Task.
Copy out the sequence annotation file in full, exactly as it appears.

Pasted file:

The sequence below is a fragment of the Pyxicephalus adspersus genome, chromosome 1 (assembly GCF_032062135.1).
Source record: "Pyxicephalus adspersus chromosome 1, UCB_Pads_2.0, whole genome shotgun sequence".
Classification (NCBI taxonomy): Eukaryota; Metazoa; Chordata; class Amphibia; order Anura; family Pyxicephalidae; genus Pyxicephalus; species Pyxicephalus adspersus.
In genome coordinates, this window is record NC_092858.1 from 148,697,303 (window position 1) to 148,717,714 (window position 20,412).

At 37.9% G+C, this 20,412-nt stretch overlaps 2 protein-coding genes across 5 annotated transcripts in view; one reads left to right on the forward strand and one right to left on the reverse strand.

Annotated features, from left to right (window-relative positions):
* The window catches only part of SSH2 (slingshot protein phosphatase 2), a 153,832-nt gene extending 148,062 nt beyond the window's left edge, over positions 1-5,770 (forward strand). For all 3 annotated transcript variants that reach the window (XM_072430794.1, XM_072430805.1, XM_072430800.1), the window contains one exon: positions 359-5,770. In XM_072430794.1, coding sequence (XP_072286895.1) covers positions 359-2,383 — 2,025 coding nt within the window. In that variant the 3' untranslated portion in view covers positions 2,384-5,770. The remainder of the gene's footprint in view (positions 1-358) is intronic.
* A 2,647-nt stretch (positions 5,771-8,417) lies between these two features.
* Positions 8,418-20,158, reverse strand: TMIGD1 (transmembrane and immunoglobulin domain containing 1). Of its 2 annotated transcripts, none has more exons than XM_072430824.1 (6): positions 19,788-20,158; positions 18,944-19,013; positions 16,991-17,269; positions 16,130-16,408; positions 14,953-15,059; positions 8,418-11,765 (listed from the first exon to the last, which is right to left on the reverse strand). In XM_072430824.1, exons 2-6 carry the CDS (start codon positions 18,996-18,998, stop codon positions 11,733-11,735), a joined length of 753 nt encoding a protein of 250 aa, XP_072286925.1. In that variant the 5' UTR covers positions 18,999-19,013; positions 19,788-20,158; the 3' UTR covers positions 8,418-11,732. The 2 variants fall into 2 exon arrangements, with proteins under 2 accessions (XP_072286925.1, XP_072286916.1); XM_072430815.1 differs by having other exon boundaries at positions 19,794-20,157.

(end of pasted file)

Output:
The sequence below is a fragment of the Pyxicephalus adspersus genome, chromosome 1 (assembly GCF_032062135.1).
Source record: "Pyxicephalus adspersus chromosome 1, UCB_Pads_2.0, whole genome shotgun sequence".
Classification (NCBI taxonomy): Eukaryota; Metazoa; Chordata; class Amphibia; order Anura; family Pyxicephalidae; genus Pyxicephalus; species Pyxicephalus adspersus.
In genome coordinates, this window is record NC_092858.1 from 148,697,303 (window position 1) to 148,717,714 (window position 20,412).

At 37.9% G+C, this 20,412-nt stretch overlaps 2 protein-coding genes across 5 annotated transcripts in view; one reads left to right on the forward strand and one right to left on the reverse strand.

Annotated features, from left to right (window-relative positions):
* The window catches only part of SSH2 (slingshot protein phosphatase 2), a 153,832-nt gene extending 148,062 nt beyond the window's left edge, over positions 1-5,770 (forward strand). For all 3 annotated transcript variants that reach the window (XM_072430794.1, XM_072430805.1, XM_072430800.1), the window contains one exon: positions 359-5,770. In XM_072430794.1, coding sequence (XP_072286895.1) covers positions 359-2,383 — 2,025 coding nt within the window. In that variant the 3' untranslated portion in view covers positions 2,384-5,770. The remainder of the gene's footprint in view (positions 1-358) is intronic.
* A 2,647-nt stretch (positions 5,771-8,417) lies between these two features.
* Positions 8,418-20,158, reverse strand: TMIGD1 (transmembrane and immunoglobulin domain containing 1). Of its 2 annotated transcripts, none has more exons than XM_072430824.1 (6): positions 19,788-20,158; positions 18,944-19,013; positions 16,991-17,269; positions 16,130-16,408; positions 14,953-15,059; positions 8,418-11,765 (listed from the first exon to the last, which is right to left on the reverse strand). In XM_072430824.1, exons 2-6 carry the CDS (start codon positions 18,996-18,998, stop codon positions 11,733-11,735), a joined length of 753 nt encoding a protein of 250 aa, XP_072286925.1. In that variant the 5' UTR covers positions 18,999-19,013; positions 19,788-20,158; the 3' UTR covers positions 8,418-11,732. The 2 variants fall into 2 exon arrangements, with proteins under 2 accessions (XP_072286925.1, XP_072286916.1); XM_072430815.1 differs by having other exon boundaries at positions 19,794-20,157.